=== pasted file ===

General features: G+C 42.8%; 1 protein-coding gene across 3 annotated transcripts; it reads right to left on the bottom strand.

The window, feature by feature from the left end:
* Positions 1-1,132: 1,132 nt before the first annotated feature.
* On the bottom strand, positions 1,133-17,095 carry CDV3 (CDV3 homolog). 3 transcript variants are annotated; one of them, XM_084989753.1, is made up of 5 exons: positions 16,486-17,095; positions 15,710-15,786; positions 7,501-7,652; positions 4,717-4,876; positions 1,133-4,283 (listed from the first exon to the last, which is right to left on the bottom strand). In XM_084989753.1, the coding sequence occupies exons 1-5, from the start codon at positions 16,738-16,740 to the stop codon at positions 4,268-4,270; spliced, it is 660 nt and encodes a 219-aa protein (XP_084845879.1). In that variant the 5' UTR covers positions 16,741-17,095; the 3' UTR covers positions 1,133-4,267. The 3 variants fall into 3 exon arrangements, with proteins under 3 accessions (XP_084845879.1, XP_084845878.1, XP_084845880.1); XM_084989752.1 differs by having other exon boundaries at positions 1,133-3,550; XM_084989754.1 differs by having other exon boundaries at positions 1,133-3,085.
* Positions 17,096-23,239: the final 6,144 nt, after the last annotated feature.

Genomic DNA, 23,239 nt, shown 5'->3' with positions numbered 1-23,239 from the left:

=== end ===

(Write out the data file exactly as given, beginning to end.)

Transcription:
General features: G+C 42.8%; 1 protein-coding gene across 3 annotated transcripts; it reads right to left on the bottom strand.

The window, feature by feature from the left end:
* Positions 1-1,132: 1,132 nt before the first annotated feature.
* On the bottom strand, positions 1,133-17,095 carry CDV3 (CDV3 homolog). 3 transcript variants are annotated; one of them, XM_084989753.1, is made up of 5 exons: positions 16,486-17,095; positions 15,710-15,786; positions 7,501-7,652; positions 4,717-4,876; positions 1,133-4,283 (listed from the first exon to the last, which is right to left on the bottom strand). In XM_084989753.1, the coding sequence occupies exons 1-5, from the start codon at positions 16,738-16,740 to the stop codon at positions 4,268-4,270; spliced, it is 660 nt and encodes a 219-aa protein (XP_084845879.1). In that variant the 5' UTR covers positions 16,741-17,095; the 3' UTR covers positions 1,133-4,267. The 3 variants fall into 3 exon arrangements, with proteins under 3 accessions (XP_084845879.1, XP_084845878.1, XP_084845880.1); XM_084989752.1 differs by having other exon boundaries at positions 1,133-3,550; XM_084989754.1 differs by having other exon boundaries at positions 1,133-3,085.
* Positions 17,096-23,239: the final 6,144 nt, after the last annotated feature.

Genomic DNA, 23,239 nt, shown 5'->3' with positions numbered 1-23,239 from the left: